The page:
An award-winning author and a Caldecott Medalist improvise a playful tribute to the creators of bebop—Charlie Parker and Dizzy Gillespie.
When sax player Charlie “Bird” Parker and trumpeter John “Dizzy” Gillespie make music together, they toss notes back and forth like a game of tag and chase each other with sounds. As Dizzy’s cheeks puff out like a frog with glasses, the two friends beep and bop and push each other to create a new kind of music—a thrilling fast jazz full of surprises. Blending a playful, rhythmic narration with expressive illustrations as fluid and dynamic as their subjects, this tribute to the masters of bebop by acclaimed biographer Gary Golio and beloved artist Ed Young will have readers hankering to listen for themselves.
About the Author
Gary Golio is the author of several best-selling and award-winning musical picture-book biographies, including Jimi: Sounds Like a Rainbow, When Bob Met Woody, and Spirit Seeker: John Coltrane’s Musical Journey. Gary Golio lives in Hudson Valley, New York.
Ed Young is the illustrator of more than eighty books for children, seventeen of which he has also written. Among his books is the Caldecott Medal winner Lon Po Po, which he both wrote and illustrated. He says that his work is inspired by the philosophy of Chinese painting. He lives in Westchester County, New York.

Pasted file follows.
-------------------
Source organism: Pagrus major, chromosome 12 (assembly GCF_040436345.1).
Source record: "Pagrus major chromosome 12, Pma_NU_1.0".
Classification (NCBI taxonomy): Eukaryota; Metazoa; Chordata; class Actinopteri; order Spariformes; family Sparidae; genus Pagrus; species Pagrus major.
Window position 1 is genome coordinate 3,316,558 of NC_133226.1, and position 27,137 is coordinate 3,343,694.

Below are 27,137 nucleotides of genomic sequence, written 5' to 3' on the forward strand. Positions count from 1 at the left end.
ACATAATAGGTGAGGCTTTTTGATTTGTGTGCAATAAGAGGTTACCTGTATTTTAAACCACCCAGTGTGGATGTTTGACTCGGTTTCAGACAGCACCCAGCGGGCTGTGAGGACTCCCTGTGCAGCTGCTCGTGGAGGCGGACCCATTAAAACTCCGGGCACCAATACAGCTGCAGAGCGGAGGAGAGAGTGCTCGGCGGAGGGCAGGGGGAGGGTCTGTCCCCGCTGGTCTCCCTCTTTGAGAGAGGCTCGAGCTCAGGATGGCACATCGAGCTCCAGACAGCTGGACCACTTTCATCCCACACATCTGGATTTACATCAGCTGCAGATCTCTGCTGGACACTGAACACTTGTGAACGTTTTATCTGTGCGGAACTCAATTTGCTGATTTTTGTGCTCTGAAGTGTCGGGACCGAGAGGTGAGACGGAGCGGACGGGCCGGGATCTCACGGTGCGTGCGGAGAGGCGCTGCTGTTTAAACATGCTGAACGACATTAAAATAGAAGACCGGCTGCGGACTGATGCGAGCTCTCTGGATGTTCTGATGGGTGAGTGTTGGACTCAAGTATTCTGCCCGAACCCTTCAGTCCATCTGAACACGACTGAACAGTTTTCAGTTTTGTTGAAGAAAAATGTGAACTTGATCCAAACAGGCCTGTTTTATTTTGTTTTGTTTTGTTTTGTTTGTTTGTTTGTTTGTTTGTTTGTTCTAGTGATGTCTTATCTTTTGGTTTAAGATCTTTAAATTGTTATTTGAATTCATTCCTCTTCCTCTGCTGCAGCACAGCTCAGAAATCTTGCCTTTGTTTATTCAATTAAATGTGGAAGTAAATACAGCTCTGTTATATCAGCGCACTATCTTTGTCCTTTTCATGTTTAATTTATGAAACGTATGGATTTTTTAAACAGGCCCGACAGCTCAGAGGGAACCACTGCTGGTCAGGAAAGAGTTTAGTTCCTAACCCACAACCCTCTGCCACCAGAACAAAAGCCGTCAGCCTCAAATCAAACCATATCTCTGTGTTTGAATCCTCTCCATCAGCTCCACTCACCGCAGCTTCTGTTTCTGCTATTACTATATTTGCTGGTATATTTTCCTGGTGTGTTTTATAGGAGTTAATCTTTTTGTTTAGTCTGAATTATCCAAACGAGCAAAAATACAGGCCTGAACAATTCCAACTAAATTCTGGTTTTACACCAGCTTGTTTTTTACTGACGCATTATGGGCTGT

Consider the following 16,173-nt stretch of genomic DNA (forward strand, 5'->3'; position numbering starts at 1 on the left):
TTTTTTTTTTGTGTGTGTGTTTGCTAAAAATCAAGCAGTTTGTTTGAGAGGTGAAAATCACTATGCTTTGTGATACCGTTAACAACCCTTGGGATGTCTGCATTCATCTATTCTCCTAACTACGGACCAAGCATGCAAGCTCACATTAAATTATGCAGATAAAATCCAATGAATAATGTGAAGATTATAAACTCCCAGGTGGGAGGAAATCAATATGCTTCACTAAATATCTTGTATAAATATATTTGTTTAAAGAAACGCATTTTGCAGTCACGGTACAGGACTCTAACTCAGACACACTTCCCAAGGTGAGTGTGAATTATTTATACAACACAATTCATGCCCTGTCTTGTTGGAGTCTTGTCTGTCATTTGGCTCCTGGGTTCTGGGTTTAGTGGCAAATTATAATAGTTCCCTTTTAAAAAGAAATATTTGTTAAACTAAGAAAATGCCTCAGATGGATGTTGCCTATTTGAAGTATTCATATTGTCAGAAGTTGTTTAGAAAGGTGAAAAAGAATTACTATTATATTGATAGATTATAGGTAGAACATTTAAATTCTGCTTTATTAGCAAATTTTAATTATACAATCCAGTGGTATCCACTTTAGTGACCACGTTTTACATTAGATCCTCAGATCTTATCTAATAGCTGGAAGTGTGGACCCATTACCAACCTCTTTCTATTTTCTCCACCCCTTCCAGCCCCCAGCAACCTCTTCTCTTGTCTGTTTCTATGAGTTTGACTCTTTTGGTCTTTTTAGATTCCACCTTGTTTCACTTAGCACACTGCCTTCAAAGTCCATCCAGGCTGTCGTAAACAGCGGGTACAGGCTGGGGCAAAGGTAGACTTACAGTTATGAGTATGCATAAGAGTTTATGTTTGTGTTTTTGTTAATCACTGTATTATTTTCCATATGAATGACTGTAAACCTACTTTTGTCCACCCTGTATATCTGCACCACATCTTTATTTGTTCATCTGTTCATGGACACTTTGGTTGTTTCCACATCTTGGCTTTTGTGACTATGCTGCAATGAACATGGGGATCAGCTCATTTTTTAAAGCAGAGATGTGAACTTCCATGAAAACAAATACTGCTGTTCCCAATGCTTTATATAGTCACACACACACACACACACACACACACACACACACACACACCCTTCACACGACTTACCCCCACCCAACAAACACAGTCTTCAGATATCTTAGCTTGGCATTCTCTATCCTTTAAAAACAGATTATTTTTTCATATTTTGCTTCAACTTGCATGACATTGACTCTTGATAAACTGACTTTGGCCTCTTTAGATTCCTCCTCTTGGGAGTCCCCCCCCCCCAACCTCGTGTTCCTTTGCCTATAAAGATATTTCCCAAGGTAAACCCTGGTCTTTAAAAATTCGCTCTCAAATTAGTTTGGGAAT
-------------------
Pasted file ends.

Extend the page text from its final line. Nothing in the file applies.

The book’s language and images are every bit as vibrant as the music they celebrate. —Publishers Weekly (starred review)
The free verse is arranged to conjure speed and playfulness, and the imagery is amusing, i.e., Dizzy’s puffy cheeks are compared to a frog’s. ... The ever-experimental Young uses gouache and bursts of orange and pink pastel strokes to form Gillespie and his hot trumpet, whereas Parker's saxophone sounds are rendered in greens and blues. ... Irresistible. —School Library Journal (starred review)
Exuberant and gorgeous—like the music. —Kirkus Reviews
An impressionistic story of a “be-bop-a-skoodley” friendship comes together in the juxtaposition of a series of opposites—rendering and abstraction, saturation and resistance, darkness and light—reflecting the special partnership of two distinct musical legends.... The resulting combination of words and imagery introduces the unique players and captures the controlled, explosive frenzy of their musical collaboration. —Horn Book
Bebop has never been so beautiful. —BookPage
Like saxophonist Parker and trumpeter Gillespie, author Golio and illustrator Young are each acclaimed artists in their own right. By bringing together their individual forms and styles of artistic expression, however, they contribute equally to the creation of a product with its unique meaning and synergy. —Literacy Daily
This could indeed be an inspiring impetus for an artistic enterprise, but it’s also an informative introduction to two jazz greats. —Bulletin of the Center for Children's Books
Illustrations flow through the text, depicting the music with abstract images. Bright colors are used throughout and serve to give readers an idea of the sound qualities of bebop music. —School library Connection